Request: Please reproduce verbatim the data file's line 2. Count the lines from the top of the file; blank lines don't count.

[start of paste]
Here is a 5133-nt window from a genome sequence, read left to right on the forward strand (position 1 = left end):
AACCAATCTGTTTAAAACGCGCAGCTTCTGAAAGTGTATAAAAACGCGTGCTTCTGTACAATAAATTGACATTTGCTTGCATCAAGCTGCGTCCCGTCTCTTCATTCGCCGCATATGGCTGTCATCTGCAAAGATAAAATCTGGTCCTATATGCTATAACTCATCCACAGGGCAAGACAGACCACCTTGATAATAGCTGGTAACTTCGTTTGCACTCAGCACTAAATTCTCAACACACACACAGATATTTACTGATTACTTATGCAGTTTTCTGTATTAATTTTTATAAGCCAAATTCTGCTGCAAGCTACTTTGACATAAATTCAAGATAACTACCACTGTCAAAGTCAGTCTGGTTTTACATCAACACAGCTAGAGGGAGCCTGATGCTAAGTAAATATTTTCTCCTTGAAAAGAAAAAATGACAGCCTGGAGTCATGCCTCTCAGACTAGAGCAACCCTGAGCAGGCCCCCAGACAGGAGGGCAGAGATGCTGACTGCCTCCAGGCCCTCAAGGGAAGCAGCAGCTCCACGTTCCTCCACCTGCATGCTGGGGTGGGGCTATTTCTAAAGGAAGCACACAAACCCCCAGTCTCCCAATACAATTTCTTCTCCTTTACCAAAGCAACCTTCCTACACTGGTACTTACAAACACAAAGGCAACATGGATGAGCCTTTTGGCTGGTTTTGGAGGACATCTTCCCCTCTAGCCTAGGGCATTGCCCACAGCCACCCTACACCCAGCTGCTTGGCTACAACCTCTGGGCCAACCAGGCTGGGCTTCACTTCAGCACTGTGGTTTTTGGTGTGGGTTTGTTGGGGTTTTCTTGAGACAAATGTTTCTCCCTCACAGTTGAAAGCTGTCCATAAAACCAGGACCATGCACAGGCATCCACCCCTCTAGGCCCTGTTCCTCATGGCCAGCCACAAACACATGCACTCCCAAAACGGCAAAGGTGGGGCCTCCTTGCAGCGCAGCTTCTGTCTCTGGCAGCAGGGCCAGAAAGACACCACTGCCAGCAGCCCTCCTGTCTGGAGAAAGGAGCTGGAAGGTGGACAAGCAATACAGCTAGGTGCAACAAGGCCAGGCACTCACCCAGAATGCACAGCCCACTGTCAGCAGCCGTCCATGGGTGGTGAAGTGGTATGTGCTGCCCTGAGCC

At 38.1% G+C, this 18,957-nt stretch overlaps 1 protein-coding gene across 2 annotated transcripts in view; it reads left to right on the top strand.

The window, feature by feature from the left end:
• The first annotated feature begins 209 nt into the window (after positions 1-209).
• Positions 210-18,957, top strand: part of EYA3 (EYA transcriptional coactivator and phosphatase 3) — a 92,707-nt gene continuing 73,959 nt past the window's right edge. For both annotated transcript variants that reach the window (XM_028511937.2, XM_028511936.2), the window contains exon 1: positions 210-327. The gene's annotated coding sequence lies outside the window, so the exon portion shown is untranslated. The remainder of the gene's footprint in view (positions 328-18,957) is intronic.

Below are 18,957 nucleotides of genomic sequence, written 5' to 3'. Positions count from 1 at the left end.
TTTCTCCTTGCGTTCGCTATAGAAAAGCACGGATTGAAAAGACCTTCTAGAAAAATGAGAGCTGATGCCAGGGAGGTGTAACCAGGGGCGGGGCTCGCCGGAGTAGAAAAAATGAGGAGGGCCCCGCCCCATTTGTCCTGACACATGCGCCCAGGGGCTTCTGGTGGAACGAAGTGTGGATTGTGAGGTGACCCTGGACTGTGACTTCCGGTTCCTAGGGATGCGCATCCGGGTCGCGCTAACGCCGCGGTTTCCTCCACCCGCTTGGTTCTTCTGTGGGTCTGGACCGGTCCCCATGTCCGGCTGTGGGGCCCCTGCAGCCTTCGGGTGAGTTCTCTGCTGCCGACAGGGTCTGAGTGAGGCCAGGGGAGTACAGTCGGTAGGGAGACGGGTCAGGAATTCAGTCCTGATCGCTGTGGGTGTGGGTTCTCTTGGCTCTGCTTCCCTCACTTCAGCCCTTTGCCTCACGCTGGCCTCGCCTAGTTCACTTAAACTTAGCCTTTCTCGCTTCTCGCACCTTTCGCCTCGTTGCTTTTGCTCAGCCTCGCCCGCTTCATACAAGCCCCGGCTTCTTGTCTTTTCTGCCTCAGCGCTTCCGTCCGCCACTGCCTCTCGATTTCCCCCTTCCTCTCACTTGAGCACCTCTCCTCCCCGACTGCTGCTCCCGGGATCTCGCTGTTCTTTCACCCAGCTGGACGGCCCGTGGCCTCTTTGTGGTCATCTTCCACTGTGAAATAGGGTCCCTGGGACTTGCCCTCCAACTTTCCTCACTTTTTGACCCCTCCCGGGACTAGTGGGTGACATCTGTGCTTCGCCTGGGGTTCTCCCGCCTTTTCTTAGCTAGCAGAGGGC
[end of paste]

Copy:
AACCAATCTGTTTAAAACGCGCAGCTTCTGAAAGTGTATAAAAACGCGTGCTTCTGTACAATAAATTGACATTTGCTTGCATCAAGCTGCGTCCCGTCTCTTCATTCGCCGCATATGGCTGTCATCTGCAAAGATAAAATCTGGTCCTATATGCTATAACTCATCCACAGGGCAAGACAGACCACCTTGATAATAGCTGGTAACTTCGTTTGCACTCAGCACTAAATTCTCAACACACACACAGATATTTACTGATTACTTATGCAGTTTTCTGTATTAATTTTTATAAGCCAAATTCTGCTGCAAGCTACTTTGACATAAATTCAAGATAACTACCACTGTCAAAGTCAGTCTGGTTTTACATCAACACAGCTAGAGGGAGCCTGATGCTAAGTAAATATTTTCTCCTTGAAAAGAAAAAATGACAGCCTGGAGTCATGCCTCTCAGACTAGAGCAACCCTGAGCAGGCCCCCAGACAGGAGGGCAGAGATGCTGACTGCCTCCAGGCCCTCAAGGGAAGCAGCAGCTCCACGTTCCTCCACCTGCATGCTGGGGTGGGGCTATTTCTAAAGGAAGCACACAAACCCCCAGTCTCCCAATACAATTTCTTCTCCTTTACCAAAGCAACCTTCCTACACTGGTACTTACAAACACAAAGGCAACATGGATGAGCCTTTTGGCTGGTTTTGGAGGACATCTTCCCCTCTAGCCTAGGGCATTGCCCACAGCCACCCTACACCCAGCTGCTTGGCTACAACCTCTGGGCCAACCAGGCTGGGCTTCACTTCAGCACTGTGGTTTTTGGTGTGGGTTTGTTGGGGTTTTCTTGAGACAAATGTTTCTCCCTCACAGTTGAAAGCTGTCCATAAAACCAGGACCATGCACAGGCATCCACCCCTCTAGGCCCTGTTCCTCATGGCCAGCCACAAACACATGCACTCCCAAAACGGCAAAGGTGGGGCCTCCTTGCAGCGCAGCTTCTGTCTCTGGCAGCAGGGCCAGAAAGACACCACTGCCAGCAGCCCTCCTGTCTGGAGAAAGGAGCTGGAAGGTGGACAAGCAATACAGCTAGGTGCAACAAGGCCAGGCACTCACCCAGAATGCACAGCCCACTGTCAGCAGCCGTCCATGGGTGGTGAAGTGGTATGTGCTGCCCTGAGCC